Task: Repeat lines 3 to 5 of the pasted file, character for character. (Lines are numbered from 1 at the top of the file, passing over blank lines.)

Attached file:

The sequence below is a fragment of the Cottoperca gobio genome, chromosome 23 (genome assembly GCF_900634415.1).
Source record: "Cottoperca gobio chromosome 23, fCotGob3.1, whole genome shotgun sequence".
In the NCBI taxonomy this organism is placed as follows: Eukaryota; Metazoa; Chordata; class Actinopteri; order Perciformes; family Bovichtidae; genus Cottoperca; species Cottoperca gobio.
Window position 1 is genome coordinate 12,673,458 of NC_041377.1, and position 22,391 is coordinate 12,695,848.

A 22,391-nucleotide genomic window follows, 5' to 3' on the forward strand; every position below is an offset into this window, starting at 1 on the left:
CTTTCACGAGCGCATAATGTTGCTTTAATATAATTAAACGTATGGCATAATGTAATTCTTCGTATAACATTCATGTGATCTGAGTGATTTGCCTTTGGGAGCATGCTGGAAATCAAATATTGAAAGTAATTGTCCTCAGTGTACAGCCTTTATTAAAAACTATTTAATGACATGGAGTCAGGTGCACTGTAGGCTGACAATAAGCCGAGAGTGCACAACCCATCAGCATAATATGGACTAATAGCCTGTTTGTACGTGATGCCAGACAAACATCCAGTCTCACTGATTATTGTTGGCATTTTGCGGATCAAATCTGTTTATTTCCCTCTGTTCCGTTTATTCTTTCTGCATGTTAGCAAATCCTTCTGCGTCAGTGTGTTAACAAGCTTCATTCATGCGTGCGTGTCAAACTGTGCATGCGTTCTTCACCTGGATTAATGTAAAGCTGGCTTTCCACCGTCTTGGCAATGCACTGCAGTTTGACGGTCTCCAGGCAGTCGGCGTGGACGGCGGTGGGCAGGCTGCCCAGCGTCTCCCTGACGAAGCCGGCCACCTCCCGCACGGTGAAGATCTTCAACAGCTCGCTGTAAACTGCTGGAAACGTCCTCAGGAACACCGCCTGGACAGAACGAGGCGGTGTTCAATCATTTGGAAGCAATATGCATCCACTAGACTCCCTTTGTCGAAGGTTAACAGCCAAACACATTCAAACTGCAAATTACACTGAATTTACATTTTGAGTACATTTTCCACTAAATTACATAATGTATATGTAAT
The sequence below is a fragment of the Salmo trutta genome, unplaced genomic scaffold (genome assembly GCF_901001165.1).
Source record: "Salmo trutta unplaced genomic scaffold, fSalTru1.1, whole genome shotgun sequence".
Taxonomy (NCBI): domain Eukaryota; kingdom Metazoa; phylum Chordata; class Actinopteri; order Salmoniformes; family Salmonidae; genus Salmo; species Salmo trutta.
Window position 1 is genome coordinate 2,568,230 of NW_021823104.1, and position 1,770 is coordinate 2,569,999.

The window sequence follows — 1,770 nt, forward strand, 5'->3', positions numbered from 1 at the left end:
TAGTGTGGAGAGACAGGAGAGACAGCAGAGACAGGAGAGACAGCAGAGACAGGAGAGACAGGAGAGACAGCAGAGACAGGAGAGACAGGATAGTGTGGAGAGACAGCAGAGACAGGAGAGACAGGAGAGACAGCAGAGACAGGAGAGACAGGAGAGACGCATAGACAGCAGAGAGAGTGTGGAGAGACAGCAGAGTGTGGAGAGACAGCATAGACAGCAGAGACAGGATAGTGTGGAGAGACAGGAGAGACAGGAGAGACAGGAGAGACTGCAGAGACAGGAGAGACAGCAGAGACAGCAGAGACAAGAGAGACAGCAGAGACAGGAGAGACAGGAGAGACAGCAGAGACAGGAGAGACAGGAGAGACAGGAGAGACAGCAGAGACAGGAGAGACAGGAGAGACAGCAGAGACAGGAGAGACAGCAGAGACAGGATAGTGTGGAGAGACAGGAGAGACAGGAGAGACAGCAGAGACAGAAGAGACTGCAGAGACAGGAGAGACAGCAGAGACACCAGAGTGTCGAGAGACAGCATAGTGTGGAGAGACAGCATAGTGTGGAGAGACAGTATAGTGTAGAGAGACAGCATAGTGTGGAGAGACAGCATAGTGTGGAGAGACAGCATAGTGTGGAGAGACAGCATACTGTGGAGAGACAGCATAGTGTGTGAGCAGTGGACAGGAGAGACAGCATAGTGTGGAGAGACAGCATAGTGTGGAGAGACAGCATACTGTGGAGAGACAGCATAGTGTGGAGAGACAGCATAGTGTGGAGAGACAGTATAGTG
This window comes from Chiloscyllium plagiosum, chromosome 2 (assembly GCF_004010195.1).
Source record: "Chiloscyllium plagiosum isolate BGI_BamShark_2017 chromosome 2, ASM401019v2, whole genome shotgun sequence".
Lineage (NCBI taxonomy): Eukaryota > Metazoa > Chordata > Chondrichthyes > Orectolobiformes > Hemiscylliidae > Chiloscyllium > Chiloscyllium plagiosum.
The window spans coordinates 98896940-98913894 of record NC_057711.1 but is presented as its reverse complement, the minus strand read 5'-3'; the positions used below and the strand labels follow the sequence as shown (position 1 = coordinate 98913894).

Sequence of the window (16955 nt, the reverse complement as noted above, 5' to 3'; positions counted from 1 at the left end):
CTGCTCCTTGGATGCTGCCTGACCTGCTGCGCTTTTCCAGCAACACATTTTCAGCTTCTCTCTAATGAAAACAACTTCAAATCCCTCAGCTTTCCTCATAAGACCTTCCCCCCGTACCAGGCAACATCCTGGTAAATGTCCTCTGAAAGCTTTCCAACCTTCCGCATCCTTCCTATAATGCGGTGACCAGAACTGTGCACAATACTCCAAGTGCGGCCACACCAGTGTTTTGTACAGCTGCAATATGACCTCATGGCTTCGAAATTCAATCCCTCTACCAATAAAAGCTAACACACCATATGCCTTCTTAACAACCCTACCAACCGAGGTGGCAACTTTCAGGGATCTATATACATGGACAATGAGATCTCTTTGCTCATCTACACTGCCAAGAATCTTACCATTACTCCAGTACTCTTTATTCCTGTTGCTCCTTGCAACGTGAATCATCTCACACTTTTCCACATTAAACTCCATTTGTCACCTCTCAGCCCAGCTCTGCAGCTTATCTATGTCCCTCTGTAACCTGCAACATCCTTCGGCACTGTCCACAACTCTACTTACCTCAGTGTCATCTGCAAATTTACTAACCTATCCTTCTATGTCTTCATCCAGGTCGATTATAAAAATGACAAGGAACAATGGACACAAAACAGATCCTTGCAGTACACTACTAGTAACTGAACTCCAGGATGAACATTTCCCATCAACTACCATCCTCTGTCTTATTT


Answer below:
In the NCBI taxonomy this organism is placed as follows: Eukaryota; Metazoa; Chordata; class Actinopteri; order Perciformes; family Bovichtidae; genus Cottoperca; species Cottoperca gobio.
Window position 1 is genome coordinate 12,673,458 of NC_041377.1, and position 22,391 is coordinate 12,695,848.

A 22,391-nucleotide genomic window follows, 5' to 3' on the forward strand; every position below is an offset into this window, starting at 1 on the left: